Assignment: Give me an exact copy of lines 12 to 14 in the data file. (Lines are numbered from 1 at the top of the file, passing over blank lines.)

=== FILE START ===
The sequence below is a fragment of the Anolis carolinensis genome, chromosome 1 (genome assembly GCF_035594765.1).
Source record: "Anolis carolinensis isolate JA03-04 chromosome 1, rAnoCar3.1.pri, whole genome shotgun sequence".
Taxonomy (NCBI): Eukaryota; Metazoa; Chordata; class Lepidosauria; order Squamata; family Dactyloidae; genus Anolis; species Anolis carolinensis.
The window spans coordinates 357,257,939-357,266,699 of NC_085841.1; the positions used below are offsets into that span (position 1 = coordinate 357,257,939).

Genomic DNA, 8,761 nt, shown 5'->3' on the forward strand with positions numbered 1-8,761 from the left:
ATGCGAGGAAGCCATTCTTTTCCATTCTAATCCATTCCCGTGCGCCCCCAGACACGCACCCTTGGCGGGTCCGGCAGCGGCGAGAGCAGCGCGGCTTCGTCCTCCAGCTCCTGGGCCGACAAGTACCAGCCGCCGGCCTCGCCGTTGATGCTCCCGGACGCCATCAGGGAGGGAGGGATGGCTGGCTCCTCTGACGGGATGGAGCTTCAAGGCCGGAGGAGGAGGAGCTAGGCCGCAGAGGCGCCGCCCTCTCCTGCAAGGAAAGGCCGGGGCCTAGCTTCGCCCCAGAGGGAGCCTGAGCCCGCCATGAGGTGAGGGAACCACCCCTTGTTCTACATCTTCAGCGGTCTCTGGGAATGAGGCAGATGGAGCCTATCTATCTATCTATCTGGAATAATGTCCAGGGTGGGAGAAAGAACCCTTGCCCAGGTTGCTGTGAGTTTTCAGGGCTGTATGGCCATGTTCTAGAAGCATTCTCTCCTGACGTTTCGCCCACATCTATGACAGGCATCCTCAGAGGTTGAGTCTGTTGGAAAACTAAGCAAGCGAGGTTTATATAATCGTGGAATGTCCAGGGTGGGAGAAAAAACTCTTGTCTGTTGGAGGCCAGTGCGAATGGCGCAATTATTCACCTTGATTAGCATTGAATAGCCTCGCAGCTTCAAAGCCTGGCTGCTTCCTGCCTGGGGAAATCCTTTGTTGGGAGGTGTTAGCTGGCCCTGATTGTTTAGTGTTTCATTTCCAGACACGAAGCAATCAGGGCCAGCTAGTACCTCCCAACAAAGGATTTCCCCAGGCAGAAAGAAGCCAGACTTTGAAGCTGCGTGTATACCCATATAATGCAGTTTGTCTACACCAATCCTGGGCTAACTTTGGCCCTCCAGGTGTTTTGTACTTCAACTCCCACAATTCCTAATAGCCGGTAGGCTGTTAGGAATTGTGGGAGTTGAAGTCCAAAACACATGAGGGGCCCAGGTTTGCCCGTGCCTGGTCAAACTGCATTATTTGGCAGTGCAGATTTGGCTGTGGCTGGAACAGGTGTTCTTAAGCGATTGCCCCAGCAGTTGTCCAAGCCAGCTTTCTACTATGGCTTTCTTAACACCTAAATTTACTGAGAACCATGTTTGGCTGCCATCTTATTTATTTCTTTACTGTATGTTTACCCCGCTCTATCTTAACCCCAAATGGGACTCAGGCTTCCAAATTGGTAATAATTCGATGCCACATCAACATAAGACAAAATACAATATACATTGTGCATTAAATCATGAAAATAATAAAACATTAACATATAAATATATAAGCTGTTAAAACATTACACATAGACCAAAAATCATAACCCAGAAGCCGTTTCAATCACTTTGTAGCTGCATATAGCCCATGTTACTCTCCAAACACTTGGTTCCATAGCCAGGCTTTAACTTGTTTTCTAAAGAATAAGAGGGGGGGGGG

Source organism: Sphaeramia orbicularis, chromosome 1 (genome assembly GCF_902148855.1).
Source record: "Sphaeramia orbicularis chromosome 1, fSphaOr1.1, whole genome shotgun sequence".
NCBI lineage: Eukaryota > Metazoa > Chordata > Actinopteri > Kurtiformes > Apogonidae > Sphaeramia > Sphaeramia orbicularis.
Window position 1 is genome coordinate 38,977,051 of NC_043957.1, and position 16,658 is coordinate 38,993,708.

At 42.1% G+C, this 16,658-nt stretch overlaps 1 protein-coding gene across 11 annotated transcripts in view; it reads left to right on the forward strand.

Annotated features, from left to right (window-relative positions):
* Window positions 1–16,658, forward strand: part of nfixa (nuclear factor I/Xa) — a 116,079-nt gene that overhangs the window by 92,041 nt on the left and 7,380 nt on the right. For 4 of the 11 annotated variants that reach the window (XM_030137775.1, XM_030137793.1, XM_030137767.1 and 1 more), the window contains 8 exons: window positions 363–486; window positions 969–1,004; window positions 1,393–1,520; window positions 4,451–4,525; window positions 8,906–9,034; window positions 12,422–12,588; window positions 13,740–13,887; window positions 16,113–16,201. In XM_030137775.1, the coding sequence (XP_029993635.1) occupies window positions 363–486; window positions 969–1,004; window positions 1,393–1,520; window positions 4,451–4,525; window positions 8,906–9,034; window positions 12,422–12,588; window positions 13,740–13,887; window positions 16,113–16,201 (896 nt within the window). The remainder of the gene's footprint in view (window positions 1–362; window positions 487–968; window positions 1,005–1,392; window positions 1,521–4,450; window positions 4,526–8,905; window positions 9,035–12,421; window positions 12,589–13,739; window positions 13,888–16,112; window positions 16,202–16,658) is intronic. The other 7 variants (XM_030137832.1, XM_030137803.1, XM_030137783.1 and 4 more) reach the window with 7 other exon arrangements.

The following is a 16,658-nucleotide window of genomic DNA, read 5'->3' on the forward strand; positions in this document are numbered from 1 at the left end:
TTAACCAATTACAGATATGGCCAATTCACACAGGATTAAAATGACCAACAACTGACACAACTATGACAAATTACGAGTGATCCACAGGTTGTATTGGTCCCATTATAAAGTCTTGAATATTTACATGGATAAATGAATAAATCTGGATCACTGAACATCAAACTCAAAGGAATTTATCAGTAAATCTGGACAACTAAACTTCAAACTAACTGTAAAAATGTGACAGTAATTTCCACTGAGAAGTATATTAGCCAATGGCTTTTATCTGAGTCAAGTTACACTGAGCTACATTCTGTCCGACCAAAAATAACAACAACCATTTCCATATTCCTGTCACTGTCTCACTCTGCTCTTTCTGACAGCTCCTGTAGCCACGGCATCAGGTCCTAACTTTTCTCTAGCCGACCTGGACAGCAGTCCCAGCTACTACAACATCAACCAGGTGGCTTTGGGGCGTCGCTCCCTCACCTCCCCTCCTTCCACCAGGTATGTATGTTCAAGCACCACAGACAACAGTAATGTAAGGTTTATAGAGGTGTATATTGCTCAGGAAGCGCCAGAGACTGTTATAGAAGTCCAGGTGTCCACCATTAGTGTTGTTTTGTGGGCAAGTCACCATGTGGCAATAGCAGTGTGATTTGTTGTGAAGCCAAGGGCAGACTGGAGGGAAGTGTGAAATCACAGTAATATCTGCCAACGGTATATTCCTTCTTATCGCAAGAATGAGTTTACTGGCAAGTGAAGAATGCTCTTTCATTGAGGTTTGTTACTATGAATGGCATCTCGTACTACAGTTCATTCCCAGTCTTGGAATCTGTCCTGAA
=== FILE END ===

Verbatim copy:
Annotated features, from left to right (window-relative positions):
* Window positions 1–16,658, forward strand: part of nfixa (nuclear factor I/Xa) — a 116,079-nt gene that overhangs the window by 92,041 nt on the left and 7,380 nt on the right. For 4 of the 11 annotated variants that reach the window (XM_030137775.1, XM_030137793.1, XM_030137767.1 and 1 more), the window contains 8 exons: window positions 363–486; window positions 969–1,004; window positions 1,393–1,520; window positions 4,451–4,525; window positions 8,906–9,034; window positions 12,422–12,588; window positions 13,740–13,887; window positions 16,113–16,201. In XM_030137775.1, the coding sequence (XP_029993635.1) occupies window positions 363–486; window positions 969–1,004; window positions 1,393–1,520; window positions 4,451–4,525; window positions 8,906–9,034; window positions 12,422–12,588; window positions 13,740–13,887; window positions 16,113–16,201 (896 nt within the window). The remainder of the gene's footprint in view (window positions 1–362; window positions 487–968; window positions 1,005–1,392; window positions 1,521–4,450; window positions 4,526–8,905; window positions 9,035–12,421; window positions 12,589–13,739; window positions 13,888–16,112; window positions 16,202–16,658) is intronic. The other 7 variants (XM_030137832.1, XM_030137803.1, XM_030137783.1 and 4 more) reach the window with 7 other exon arrangements.

The following is a 16,658-nucleotide window of genomic DNA, read 5'->3' on the forward strand; positions in this document are numbered from 1 at the left end: